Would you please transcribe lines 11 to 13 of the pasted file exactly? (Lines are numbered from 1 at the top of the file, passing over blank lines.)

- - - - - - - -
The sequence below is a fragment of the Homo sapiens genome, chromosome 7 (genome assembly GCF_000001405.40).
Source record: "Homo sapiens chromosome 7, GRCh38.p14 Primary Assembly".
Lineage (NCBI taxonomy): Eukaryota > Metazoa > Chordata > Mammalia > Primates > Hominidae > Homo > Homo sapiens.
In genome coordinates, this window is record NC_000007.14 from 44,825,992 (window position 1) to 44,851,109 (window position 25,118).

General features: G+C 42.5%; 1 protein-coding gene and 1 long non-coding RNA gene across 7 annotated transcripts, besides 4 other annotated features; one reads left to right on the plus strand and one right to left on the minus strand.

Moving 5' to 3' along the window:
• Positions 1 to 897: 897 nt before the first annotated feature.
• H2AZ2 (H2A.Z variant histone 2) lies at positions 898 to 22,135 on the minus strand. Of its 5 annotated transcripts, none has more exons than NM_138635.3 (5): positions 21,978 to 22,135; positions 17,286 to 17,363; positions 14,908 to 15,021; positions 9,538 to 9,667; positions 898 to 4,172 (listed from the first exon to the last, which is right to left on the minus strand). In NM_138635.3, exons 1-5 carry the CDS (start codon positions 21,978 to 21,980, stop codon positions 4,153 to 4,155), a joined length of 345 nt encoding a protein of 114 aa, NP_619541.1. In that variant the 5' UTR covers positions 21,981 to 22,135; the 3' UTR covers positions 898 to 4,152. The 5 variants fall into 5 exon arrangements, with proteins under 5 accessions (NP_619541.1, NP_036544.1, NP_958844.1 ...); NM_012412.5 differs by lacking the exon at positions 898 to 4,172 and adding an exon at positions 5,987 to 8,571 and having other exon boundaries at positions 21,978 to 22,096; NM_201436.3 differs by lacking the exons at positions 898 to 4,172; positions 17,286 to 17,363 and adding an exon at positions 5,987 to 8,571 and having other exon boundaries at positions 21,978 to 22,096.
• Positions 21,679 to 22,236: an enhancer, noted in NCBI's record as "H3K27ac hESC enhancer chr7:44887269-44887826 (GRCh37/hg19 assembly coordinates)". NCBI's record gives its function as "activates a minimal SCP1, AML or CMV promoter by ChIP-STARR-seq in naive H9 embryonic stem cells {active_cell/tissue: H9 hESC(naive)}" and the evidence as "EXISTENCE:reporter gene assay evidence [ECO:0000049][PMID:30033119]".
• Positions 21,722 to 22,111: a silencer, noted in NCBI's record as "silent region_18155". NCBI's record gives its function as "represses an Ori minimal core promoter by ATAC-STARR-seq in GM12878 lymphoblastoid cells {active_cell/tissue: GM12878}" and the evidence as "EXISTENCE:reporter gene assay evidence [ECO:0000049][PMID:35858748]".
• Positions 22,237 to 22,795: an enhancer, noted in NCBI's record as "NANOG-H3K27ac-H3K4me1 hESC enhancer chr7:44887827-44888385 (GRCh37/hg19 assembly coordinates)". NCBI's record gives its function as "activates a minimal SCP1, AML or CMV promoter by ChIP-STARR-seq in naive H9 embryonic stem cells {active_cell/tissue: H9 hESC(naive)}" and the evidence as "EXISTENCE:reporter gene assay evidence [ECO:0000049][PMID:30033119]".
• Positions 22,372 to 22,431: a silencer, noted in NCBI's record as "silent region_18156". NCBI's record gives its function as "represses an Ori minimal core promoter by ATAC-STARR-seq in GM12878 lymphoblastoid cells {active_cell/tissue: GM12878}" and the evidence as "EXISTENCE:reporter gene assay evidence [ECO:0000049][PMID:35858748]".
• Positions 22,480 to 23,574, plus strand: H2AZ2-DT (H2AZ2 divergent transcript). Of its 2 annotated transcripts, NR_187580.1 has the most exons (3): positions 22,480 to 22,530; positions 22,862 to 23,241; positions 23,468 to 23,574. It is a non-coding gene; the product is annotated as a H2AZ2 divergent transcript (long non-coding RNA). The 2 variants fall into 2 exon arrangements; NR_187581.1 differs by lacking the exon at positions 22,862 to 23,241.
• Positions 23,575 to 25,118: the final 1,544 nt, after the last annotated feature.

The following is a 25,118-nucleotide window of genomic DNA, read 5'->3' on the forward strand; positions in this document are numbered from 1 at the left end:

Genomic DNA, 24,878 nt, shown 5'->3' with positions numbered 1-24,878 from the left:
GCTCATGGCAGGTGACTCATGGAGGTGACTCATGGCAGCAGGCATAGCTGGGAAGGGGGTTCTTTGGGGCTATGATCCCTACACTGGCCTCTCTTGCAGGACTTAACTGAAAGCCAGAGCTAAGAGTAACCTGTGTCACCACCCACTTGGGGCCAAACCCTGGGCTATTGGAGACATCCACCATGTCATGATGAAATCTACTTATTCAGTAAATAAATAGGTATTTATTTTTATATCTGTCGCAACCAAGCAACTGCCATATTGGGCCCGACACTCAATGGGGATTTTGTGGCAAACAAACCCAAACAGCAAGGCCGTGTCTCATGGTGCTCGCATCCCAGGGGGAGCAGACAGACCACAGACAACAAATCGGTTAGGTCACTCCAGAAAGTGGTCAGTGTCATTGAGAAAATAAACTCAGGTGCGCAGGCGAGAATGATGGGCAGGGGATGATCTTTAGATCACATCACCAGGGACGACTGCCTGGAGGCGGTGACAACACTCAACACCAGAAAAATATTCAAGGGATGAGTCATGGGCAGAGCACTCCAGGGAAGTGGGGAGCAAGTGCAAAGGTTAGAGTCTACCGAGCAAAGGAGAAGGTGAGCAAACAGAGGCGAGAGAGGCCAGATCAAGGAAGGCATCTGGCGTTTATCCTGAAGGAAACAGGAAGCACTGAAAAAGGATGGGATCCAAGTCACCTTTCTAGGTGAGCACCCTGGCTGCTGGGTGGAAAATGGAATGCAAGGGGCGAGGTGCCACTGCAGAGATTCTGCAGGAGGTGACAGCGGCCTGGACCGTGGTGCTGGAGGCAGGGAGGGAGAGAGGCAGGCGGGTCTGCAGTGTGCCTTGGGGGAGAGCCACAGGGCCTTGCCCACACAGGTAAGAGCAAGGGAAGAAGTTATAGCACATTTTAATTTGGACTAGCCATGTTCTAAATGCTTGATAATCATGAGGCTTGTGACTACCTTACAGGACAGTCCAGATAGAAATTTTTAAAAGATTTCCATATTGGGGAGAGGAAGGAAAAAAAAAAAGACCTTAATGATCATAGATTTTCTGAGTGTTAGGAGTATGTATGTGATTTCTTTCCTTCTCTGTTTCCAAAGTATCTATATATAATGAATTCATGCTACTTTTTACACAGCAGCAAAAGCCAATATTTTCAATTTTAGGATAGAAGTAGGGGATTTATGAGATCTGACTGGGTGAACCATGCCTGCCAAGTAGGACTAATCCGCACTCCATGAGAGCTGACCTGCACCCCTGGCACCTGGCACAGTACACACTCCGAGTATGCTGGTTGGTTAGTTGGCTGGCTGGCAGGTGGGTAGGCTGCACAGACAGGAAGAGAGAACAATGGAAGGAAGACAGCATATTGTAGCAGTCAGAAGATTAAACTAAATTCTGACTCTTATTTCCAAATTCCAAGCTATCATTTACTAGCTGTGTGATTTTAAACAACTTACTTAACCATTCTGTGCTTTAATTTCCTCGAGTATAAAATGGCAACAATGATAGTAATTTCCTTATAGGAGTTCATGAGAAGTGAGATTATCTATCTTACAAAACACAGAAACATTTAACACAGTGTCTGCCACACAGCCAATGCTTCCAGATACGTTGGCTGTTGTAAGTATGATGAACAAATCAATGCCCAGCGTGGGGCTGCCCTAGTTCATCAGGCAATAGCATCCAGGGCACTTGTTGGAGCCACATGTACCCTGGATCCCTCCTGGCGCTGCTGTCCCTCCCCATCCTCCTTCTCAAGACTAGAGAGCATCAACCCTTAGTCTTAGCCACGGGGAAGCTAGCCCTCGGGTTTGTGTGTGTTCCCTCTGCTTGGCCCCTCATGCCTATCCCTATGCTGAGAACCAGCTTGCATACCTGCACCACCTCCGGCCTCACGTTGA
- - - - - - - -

• Positions 22,237 to 22,795: an enhancer, noted in NCBI's record as "NANOG-H3K27ac-H3K4me1 hESC enhancer chr7:44887827-44888385 (GRCh37/hg19 assembly coordinates)". NCBI's record gives its function as "activates a minimal SCP1, AML or CMV promoter by ChIP-STARR-seq in naive H9 embryonic stem cells {active_cell/tissue: H9 hESC(naive)}" and the evidence as "EXISTENCE:reporter gene assay evidence [ECO:0000049][PMID:30033119]".
• Positions 22,372 to 22,431: a silencer, noted in NCBI's record as "silent region_18156". NCBI's record gives its function as "represses an Ori minimal core promoter by ATAC-STARR-seq in GM12878 lymphoblastoid cells {active_cell/tissue: GM12878}" and the evidence as "EXISTENCE:reporter gene assay evidence [ECO:0000049][PMID:35858748]".
• Positions 22,480 to 23,574, plus strand: H2AZ2-DT (H2AZ2 divergent transcript). Of its 2 annotated transcripts, NR_187580.1 has the most exons (3): positions 22,480 to 22,530; positions 22,862 to 23,241; positions 23,468 to 23,574. It is a non-coding gene; the product is annotated as a H2AZ2 divergent transcript (long non-coding RNA). The 2 variants fall into 2 exon arrangements; NR_187581.1 differs by lacking the exon at positions 22,862 to 23,241.